The (in)effectiveness of political mobilization

This topic came up in my Public Opinion and Voting Behavior class this week, and I thought it might be of interest to a more general audience.

“Politial mobilization” refers to efforts to “mobilize” non-voters to get out to the polls to vote. These campaign efforts are commonly called GOTV (Get Out The Vote). How effective are these efforts? Not very. This is a brief summary of political science research on the issue:

  • Most people either vote or they don’t. It’s very difficult to successfully mobilize habitual non-voters, and those that are habitual voters don’t need much of a reminder.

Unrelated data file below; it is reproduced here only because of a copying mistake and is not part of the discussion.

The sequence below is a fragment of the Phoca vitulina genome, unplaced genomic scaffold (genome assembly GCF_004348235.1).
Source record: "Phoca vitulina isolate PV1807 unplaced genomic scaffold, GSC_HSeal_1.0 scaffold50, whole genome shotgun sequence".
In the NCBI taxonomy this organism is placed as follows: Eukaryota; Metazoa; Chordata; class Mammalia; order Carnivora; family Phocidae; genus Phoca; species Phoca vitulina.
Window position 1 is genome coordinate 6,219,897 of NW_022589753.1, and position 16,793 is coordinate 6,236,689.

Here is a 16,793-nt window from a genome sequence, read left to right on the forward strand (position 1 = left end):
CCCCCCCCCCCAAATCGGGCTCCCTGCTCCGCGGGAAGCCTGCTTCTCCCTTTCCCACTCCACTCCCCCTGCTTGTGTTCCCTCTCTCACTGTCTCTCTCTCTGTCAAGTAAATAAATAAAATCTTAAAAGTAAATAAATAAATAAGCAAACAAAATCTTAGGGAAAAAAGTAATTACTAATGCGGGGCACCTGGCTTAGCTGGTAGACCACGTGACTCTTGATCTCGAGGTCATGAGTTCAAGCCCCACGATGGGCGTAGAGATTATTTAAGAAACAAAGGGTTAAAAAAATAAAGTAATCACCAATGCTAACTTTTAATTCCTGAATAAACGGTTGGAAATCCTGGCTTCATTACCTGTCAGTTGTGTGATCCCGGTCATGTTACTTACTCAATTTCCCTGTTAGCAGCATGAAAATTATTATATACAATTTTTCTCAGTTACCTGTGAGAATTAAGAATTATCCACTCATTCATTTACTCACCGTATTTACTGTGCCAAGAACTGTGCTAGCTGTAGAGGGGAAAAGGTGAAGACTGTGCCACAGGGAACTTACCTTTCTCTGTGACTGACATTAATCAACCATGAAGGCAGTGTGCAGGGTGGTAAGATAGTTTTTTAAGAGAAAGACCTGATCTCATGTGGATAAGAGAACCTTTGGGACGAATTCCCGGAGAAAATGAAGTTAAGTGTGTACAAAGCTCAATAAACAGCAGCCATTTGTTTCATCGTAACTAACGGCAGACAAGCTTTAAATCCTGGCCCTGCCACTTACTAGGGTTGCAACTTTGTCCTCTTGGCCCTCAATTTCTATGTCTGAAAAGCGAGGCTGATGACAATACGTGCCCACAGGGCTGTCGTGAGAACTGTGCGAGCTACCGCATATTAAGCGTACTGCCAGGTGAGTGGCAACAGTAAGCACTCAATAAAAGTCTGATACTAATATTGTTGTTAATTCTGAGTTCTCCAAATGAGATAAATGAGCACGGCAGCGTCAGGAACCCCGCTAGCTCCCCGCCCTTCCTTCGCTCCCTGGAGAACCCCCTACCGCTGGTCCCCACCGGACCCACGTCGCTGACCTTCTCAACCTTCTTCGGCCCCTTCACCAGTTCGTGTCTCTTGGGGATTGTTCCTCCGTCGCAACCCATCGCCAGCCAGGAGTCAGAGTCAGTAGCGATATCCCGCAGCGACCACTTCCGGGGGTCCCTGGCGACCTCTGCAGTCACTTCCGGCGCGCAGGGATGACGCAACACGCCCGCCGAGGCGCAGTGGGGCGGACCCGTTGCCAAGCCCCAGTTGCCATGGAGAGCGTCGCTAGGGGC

• Those that do vote are disproportionally older, wealthier, smarter, and whiter than those that don’t vote.
  • Face-to-face and door-to-door canvassing are the most effective political mobilization tools, but it’s very “expensive” in terms of time and money when considering how effective it is. Campaigns have to put in hundreds of hours of face-to-face mobilization to increase turnout by just a few percentage points. One study figured that 1 new voter is added for every 1 hour of campaign mobilization efforts.
  • Telephone get-out-the-vote efforts are generally NOT effective to any measurable degree.

Sources: here and here.

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